What intrigues me now, is the Guglielmo-Peiresc connection –  because there is one. Just as there’s a Kircher-Peiresc connection. Barsch’s letter to Kircher conveys its writer’s belief that the now-Voynich manuscript is about “ancient Egyptian medicine”.

So what if Kircher, rather stumped, decided to save face by sending it off to Peiresc for an opinion? And then… but now I am writing novels, a very bad habit of the Voynichero. And besides, Nicolas-Claude Fabri de Peiresc died in 1637, about the same time that the first set of copies were sent to Kircher, which is 18 months or so before Barsch’s letter to Kircher in 1639(?), and another thirty years would pass before Kircher ever got the manuscript.  Doesn’t mean that Beckx didn’t get it from Guglielmo, of course. But that’s just another story.  🙂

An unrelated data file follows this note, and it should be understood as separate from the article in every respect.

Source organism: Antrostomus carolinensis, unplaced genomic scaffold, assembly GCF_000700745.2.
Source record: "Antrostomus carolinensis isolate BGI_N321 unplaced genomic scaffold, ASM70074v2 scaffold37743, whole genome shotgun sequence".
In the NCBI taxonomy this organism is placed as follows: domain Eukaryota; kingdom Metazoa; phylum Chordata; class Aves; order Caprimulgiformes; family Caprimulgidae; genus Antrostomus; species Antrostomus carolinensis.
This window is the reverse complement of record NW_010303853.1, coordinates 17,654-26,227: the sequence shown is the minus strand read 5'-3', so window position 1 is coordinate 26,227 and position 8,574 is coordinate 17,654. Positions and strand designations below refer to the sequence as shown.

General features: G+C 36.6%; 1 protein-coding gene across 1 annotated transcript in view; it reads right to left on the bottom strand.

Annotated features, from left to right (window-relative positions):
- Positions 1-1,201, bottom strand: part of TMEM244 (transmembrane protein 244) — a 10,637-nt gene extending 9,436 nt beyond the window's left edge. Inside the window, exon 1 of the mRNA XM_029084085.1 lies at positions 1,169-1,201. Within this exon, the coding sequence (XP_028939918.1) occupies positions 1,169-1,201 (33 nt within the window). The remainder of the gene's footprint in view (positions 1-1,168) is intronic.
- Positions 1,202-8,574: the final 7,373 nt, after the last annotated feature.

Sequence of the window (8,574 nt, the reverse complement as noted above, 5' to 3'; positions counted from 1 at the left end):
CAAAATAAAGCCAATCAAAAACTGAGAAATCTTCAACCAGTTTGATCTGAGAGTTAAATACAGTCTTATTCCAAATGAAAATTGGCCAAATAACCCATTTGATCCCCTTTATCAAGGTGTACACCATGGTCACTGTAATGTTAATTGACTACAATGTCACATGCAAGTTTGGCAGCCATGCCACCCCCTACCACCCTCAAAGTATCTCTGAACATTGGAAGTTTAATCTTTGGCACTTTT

Here’s a picture of Columbanus, founder of the monastery at Luxeuil. Yes, it was an Irish-founded monastery, which means that its deepest roots were in Egypt and in Roman style Christianity, not so much.  It also means that Luxeuil, in its early days, would have seen that trail of  Irish peripatetics, enduring what was called the “white martyrdom”, monastic life being the “green-” (at least according to Thomas Cahill’s How the Irish Saved Civilization).


PS… and NO, Columbanus doesn’t “look like” the lady with the nail on f.72v.  And I very much doubt (which in less polite terms means “not a hope, mate”) that the ‘bathing ladies’ of the Voynich manuscript were disporting in the physical waters of Luxeuil.